Traveling Solo in Madrid
I did it, I backpacked alone. NYC – Madrid – Milan – Venice – Barcelona – Paris – NYC. What an amazing September vacation. Where do I start?????
After a long day at work, I flew out of JFK airport to MAD airport (Madrid). I usually like night flights to Europe because you get enough time during the day to run last minute errands, and you also get to Europe in the morning; just enough time to settle in and plan your days/activities. I usually fly Delta Airlines, but after this trip I had to reconsider my loyalty to them. Tip: As you start traveling, establish frequent flier status with at least two airlines – Major carriers: Delta and United (they have great alliances). I will talk about my trip to Madrid in this post and in subsequent posts, talk about my trip to Venice, Barcelona and Paris.
Where I visited and stayed:
I loved my trip to Spain, another country I can see myself living in. The culture is amazing, very laid back people, nice weather, great food and drinks. In Madrid, I stayed at Way Hostel in Puerta de Sol (main district in Old Madrid). The place was clean and safe, the staff was really helpful, they taught me how to use the city map (yes I didn’t have GPS, so I had to navigate the cities with a paper map). The hostel had a lot of fun activities for its guest, including pub crawls; this is how I made a lot of friends during my stay in Madrid. Madrid is a very cool city; very historical yet modern. I loved the architecture here, it has a very Islamic feel to it ( I learned more about the architecture style during my trip). I enjoyed that I could walk to the major districts without feeling burned out. I call Madrid my big – small city.
How I spent my days:
Prior to flying out, I had printed out all my hostel and hotel addresses, boarding passes for my local commute within Europe, bus and train directions, and tourist sights information. I had everything in a folder I labeled Euro Travel (yes I like to be organized).
On arrival in Madrid, I went through normal travel protocol: immigration and customs, then headed out to catch a taxi. Lesson#1 – Do not take a taxi from the airport. Taking a taxi in Europe can be ridiculously expensive especially when you’re not sure of your destination. The public transport system in Europe is very reliable, you can get to anywhere via bus or train. I navigated the city using the Metro (their subway system) and walking around town. Don’t waste money on a taxi, except you have a lot of luggage, or you’re extremely tired from flying or traveling with a group. The taxi I took dropped me off at the wrong location, and still had to deal with the ridiculous taxi fare.
At this point, I wasn’t liking my first impression of Madrid. I walked into some hotel and asked the concierge for direction. Luckily he spoke English (when you’re in a non English speaking country, hearing English is like a breath of fresh air) and gave me the right direction.
I got into another taxi and he was a really nice guy, somehow we were able to communicate in “Spanglish” and he took me to my destination safely. I really liked the location of the hostel, it was right in the middle of Old Madrid, close to Puerta de Sol and Plaza Mayor (major tourist areas with restaurants and bars). It was the perfect location for a tourist like me.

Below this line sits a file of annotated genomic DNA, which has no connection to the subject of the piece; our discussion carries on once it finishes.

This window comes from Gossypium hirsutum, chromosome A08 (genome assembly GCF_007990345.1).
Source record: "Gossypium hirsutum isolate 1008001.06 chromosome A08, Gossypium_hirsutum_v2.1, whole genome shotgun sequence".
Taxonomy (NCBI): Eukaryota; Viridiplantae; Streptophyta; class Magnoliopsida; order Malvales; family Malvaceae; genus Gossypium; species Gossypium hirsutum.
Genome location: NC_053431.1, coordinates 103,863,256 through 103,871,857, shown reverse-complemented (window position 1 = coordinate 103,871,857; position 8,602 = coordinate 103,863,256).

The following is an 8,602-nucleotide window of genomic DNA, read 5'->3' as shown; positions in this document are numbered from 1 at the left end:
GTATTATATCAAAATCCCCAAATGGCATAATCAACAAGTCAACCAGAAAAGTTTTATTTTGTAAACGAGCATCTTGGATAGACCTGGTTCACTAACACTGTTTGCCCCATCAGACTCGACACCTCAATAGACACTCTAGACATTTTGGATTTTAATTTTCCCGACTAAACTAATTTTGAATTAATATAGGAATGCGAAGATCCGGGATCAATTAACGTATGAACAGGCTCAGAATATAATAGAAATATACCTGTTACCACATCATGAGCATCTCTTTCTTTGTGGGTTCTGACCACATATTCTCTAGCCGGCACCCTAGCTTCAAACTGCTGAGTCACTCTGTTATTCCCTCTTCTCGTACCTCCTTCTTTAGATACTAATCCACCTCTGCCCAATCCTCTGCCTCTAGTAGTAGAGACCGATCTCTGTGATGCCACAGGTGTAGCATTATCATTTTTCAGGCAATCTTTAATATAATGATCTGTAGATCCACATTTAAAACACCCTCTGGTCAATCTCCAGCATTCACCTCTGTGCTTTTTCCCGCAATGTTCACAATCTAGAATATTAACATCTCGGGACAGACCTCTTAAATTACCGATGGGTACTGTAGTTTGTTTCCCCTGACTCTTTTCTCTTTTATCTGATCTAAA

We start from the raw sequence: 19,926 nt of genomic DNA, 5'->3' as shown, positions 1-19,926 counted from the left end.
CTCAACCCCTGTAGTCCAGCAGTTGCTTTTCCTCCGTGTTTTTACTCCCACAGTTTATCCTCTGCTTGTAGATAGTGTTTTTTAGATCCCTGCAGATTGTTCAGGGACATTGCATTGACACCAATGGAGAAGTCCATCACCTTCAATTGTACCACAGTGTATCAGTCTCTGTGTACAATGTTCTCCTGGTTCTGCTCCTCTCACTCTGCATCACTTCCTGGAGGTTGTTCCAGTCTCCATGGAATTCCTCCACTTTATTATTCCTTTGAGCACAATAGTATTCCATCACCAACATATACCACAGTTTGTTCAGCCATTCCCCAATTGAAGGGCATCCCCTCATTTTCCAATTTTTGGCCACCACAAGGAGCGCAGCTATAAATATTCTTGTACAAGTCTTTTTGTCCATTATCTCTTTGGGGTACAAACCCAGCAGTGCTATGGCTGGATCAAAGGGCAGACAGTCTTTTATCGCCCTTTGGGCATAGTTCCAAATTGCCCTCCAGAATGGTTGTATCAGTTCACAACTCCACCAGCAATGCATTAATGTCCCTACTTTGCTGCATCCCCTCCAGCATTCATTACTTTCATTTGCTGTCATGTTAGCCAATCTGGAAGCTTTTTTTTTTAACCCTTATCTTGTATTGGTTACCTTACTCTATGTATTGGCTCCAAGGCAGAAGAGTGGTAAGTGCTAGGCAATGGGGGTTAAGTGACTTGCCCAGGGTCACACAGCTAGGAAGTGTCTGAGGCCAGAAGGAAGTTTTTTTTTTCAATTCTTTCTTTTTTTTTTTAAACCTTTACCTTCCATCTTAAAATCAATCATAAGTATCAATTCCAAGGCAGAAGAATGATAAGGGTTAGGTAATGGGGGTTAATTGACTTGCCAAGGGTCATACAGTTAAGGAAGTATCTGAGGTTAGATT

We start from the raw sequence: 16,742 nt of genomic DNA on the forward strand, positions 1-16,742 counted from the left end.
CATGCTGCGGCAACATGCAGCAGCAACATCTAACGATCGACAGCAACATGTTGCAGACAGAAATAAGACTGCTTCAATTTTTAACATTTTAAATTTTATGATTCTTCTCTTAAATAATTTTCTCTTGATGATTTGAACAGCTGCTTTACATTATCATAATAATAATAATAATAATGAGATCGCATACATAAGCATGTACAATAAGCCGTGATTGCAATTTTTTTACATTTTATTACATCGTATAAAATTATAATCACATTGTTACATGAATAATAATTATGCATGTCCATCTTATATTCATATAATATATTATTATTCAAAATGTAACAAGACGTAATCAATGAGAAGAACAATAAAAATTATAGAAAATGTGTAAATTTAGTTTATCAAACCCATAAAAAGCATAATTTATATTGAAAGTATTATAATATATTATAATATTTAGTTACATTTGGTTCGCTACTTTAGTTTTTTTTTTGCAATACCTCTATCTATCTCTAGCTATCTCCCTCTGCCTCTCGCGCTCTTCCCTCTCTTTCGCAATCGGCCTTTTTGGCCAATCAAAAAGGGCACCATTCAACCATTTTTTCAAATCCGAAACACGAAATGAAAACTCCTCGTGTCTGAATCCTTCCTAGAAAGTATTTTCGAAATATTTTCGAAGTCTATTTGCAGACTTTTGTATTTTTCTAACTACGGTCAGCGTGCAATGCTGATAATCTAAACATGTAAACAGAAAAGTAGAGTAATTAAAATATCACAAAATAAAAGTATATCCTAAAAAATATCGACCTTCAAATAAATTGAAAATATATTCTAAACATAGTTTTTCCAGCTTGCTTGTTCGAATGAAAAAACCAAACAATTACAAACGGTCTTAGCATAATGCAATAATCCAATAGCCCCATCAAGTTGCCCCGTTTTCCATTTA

On my first day in Madrid, I spent half the day on the city tour bus (such a tourist – later realized I could have walked around the city or taken the train and saved some Euros). I still had a fun time on the bus – at least it was a good overview for day one. On day two, I went on the free walking tour organized by the hostel (they usually have a lot of free walking tours in Europe – another great way to meet people). The hostel also had tours to neighboring cities such as Toledo. I did not go on any of the tours, but on my next trip to Madrid, I will.
I spent the remainder of my time sightseeing and eating during the day, and partying at night. I visited two great historic museums: Museo Del Prado and Reina Sofia (the museums in Madrid are free at certain times). I’m sure you can guess that I only visited the museums when it was free. I walked around the different neighborhoods, and the ones I really liked were Gran Via and Salamanca – this area has a lot of beautiful modern buildings with upscale shopping and dining. It is also a very nice and safe neighborhood.
FOODIE: I usually asked the staff at the hostel for advice on places to go eat, and most time I’d walk up to random restaurant to try out their food (I don’t remember the names of the restaurants but I know my way there hahah). I would definitely suggest to try out the Paellas, the 3 course meals for 10-12euros was always a good deal, tapas night, wine and oysters at the famous Food market – Mercado San Miguel ( here you can experience Madrid’s food culture), and of course, Sangria while watching the Flamenco dancers – that is real talent right there. I always forget to take food pictures because I’m such a grubber; I’d be half way through my food then I realize…Oh Shit, didn’t take a picture ( I will do better next time). I got the drinks though 🙂
One of the best experiences I had in Madrid was going to watch the Bullfight in Plaza De Toros– definitely not what I was expecting – it’s crazier than you think. The Bullfight is legal in only Madrid.
Every night, I went pub crawling with folks from the hostel ( this is another great way to meet people). I had quickly formed my clique in Madrid: some cute guys from Brazil, and my German and Australian roomies. We all added each other on Facebook, and now they are my go to people for information when I’m traveling to any of those countries.
Four days went by pretty fast with fun filled activities and an almost dying liver. It was time to head to my next city: Milano-Venezia.